When countries get grouped together for economic or political purposes, an acronym or other shorthand device is soon to follow. OPEC, EU and G7 are a few of the old standards, while G20, PIIGS (European nations with dangerously large sovereign debt burdens), and of course BRICs are newer examples.
Now The Economist is getting into the game with “CIVETS”: Colombia, Indonesia, Vietnam, Egypt, Turkey and South Africa – six countries that could be the next wave of emerging markets stardom.
The Economist’s basic case: these six have large and young populations, diversified economies, relative political stability and decent financial systems. In addition, they are for the most part unhampered by high inflation, trade imbalances or sovereign debt bombs.
We didn’t think up the acronym, but we have liked the long-term prospects for most of these countries for quite a while. Here are some of our thoughts and observations.
Start with Colombia, which has had a hard time getting people to forget about its narcoterrorism past and look at its promising pro-business government policies.
I met with former President Alvaro Uribe and it was fascinating to observe his policies for social stability and job creation. Five years ago, he changed the rules and began to encourage companies to come in and help develop their oil resources. He has taken those petrodollars created and reinvested them back in the country’s infrastructure and created jobs.
That is in complete contrast to what Hugo Chavez is doing in Venezuela, or even Mexico and its energy policy. Both of those countries are watching their reserves deplete, but there’s no policy to bring in intellectual capital like you’re seeing in Colombia.
Turkey’s economy is dynamic and currently supported by strong underlying trends that point to long-term growth ahead. Its economy is the sixth largest in Europe and in the top 20 worldwide with a 2009 GDP of $615 billion. Turkey’s per capita GDP of just over $8,700 is greater than any of the BRICs. Industrial output leaped by 21 percent in the 12 months ending March 2010, inflation fell to 6.1 percent last year from double-digit levels a year before, and public debt is less than 40 percent of GDP.
And while Europe still makes up more than half of Turkey’s exports, the current government has taken steps to increase exports to Middle East trading partners – Saudi Arabia, Iraq and Egypt – as a hedge against economic volatility in Europe.
Indonesia’s demographics, natural resources and relatively stable politics have set up the country for what could be a very strong decade of growth. Its economy doubled in the past five years and in greater Jakarta – the world’s second-largest urban area with roughly 23 million people – per-capita GDP grew by 11 percent each year from 2006 through 2009.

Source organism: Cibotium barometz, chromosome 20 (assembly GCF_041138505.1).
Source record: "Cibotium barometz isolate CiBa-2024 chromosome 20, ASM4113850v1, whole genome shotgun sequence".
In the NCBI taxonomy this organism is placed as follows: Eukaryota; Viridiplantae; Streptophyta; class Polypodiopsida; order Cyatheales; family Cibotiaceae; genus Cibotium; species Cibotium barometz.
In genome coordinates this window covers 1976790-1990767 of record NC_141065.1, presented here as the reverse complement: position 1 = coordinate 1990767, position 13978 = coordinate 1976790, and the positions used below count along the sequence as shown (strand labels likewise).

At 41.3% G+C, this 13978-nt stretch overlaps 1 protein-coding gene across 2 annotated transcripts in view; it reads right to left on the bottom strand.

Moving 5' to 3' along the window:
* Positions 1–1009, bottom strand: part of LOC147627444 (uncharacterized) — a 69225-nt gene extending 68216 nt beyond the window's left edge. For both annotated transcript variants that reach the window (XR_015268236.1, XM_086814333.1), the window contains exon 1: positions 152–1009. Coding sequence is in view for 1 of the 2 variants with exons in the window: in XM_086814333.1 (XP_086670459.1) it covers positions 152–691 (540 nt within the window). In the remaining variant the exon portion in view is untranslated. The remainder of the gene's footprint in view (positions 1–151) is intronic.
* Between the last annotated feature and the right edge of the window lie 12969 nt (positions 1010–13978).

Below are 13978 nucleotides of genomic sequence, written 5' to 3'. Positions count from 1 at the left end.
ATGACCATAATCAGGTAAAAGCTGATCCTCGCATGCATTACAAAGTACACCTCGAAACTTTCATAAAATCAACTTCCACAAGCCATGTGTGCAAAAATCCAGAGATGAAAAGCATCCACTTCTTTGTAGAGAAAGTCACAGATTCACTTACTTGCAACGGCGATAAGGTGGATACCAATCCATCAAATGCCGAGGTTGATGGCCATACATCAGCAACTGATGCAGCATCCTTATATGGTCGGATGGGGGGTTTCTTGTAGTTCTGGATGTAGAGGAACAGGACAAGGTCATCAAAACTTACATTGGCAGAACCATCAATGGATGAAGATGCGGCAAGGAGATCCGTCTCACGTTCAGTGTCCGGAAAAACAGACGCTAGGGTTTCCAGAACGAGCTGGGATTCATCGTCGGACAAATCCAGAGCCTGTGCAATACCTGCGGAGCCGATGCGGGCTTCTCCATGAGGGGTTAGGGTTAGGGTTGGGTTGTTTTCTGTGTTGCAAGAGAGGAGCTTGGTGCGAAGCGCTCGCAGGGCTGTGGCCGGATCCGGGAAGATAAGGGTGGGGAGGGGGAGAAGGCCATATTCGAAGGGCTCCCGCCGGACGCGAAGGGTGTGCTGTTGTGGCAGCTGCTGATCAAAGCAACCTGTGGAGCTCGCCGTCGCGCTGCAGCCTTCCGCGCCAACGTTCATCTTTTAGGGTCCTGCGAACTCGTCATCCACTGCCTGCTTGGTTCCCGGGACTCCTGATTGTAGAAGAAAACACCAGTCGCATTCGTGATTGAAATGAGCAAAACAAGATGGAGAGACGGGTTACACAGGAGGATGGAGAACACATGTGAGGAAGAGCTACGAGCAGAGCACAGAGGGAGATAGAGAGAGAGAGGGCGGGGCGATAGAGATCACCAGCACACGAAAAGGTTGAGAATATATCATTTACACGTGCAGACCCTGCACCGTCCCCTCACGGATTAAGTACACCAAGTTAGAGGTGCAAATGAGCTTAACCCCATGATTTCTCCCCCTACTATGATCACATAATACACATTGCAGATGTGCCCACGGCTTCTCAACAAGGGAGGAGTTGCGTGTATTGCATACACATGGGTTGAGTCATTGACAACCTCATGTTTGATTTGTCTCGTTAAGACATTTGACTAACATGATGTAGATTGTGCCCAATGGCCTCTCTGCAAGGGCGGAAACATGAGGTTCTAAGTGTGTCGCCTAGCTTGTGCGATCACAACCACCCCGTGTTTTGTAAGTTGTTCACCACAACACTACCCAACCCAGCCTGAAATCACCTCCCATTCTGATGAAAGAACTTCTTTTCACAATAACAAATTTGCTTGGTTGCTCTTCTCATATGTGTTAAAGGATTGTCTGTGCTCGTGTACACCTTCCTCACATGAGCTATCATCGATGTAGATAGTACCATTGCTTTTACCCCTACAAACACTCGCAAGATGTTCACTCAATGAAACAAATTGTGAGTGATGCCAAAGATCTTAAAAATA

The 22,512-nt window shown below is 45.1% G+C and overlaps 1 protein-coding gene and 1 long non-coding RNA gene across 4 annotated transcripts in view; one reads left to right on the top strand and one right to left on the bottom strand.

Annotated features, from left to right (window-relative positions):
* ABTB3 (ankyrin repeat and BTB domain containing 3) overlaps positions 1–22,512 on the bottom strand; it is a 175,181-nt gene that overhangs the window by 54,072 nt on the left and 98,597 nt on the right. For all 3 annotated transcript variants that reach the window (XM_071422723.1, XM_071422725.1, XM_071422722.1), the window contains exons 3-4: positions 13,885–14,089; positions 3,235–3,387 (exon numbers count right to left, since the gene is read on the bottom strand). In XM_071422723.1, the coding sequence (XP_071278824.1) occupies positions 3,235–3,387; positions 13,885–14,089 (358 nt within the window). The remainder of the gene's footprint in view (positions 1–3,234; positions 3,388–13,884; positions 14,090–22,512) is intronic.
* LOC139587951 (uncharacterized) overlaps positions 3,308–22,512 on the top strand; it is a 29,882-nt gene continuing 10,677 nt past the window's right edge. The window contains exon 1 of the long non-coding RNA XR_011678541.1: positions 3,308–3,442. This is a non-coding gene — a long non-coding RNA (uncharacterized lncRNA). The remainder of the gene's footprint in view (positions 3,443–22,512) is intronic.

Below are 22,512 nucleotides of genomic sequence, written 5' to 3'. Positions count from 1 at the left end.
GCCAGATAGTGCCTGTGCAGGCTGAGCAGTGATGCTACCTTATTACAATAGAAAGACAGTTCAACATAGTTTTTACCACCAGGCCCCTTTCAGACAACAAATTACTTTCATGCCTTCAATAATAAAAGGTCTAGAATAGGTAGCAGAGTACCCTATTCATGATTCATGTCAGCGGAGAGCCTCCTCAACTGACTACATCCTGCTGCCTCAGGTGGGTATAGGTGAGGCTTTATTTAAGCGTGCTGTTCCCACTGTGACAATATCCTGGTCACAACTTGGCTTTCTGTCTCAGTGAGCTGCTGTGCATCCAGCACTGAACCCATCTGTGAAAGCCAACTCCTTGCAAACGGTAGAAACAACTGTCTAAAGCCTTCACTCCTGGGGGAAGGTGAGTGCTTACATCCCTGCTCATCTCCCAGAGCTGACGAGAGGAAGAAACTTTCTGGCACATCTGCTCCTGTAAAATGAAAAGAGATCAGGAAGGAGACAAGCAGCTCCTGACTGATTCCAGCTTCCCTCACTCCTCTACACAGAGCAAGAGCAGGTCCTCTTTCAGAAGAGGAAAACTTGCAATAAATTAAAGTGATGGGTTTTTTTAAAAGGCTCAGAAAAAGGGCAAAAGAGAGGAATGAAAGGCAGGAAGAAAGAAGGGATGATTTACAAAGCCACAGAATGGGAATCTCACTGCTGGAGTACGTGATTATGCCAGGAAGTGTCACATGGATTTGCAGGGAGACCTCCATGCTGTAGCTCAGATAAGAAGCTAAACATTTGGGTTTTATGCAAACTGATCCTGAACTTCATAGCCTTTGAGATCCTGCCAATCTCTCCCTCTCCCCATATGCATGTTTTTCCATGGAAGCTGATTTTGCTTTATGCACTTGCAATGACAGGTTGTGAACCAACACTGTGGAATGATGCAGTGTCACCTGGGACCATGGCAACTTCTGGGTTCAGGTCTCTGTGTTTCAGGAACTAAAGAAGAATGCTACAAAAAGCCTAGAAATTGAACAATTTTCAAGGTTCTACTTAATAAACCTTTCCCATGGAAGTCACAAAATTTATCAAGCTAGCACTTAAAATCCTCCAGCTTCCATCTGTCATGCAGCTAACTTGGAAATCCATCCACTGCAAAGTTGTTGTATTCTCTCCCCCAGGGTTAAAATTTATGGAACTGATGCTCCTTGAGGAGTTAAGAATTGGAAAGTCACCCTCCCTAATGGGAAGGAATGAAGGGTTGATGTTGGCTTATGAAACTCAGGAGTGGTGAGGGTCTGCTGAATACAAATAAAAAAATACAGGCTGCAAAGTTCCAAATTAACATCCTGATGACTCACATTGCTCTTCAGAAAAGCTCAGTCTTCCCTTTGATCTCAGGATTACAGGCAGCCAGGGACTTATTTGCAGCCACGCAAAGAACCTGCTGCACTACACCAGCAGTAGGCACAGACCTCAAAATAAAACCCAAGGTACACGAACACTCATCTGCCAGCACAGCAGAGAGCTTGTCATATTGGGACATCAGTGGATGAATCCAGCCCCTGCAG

More importantly, this growth was driven by the private sector, not by government spending – the private sector accounts for roughly 90 percent of the country’s GDP. Over the past five years, the average income has doubled to $2,350 a year and Deutsche Bank thinks that figure can rise another 50 percent by the end of next year.
Despite this income growth, Indonesia still has the lowest unit labor costs in the Asia-Pacific region, according to JP Morgan. This has attracted manufacturing activities from China. Employment growth is key because half of Indonesia’s population is 25 years old or younger, so the workforce as a portion of total population will rise over the next 20 years. This should increase the country’s consumption levels and fuel further economic growth.
Vietnam has seen rapid economic growth in recent years. It too has picked up some manufacturing base that was formerly in China. The country’s per-capita income of $1,050 last year was nearly fivefold higher than it was in the mid 1990s, and in Hanoi, the income level is closing in on $2,000 per person, according to government figures.
That new wealth is showing up in gold purchases. Net retail gold investment in Vietnam exceeded 500,000 ounces during the first quarter of 2010, up 36 percent year-over-year, the World Gold Council says. Add to that a 20 percent increase in gold jewelry demand.
Beyond the CIVETS, we see some potential in other places. Malaysia’s economy, for instance, grew more than 10 percent in the first quarter of 2010, and the country has plans to slash its budget deficit and at the same time invest more heavily in infrastructure. And in Chile, despite February’s earthquake, public debt is just 7 percent of GDP and the economy is expected to see 5.5 percent growth this year and 6.5 percent in 2011 as resource exports to emerging markets in Asia accelerate.
We see the global growth story – led by key emerging market countries like the BRICs, the CIVETS and others – as the most powerful long-term investment opportunity.
For more on this theme, I invite you to visit our website to read through the Emerging Markets archives on the “Frank Talk” blog and to look at our interactive “What’s Driving Emerging Markets” presentation.
Advanced G-20 economies references members of the G-20 whose economies are considered by the IMF to be developed. This includes Canada, United States, Austria, Belgium, France, Greece, Ireland, Italy, Netherlands, Norway, Portugal, Spain, Sweden, Switzerland, United Kingdom, Australia, Japan and Korea. Emerging G-20 economies references members of the G-20 whose economies are considered by the IMF to be emerging. This includes Brazil, India, Indonesia, Hungary, Russia and Saudi Arabia. BRIC refers to the emerging market countries Brazil, Russia, India and China.
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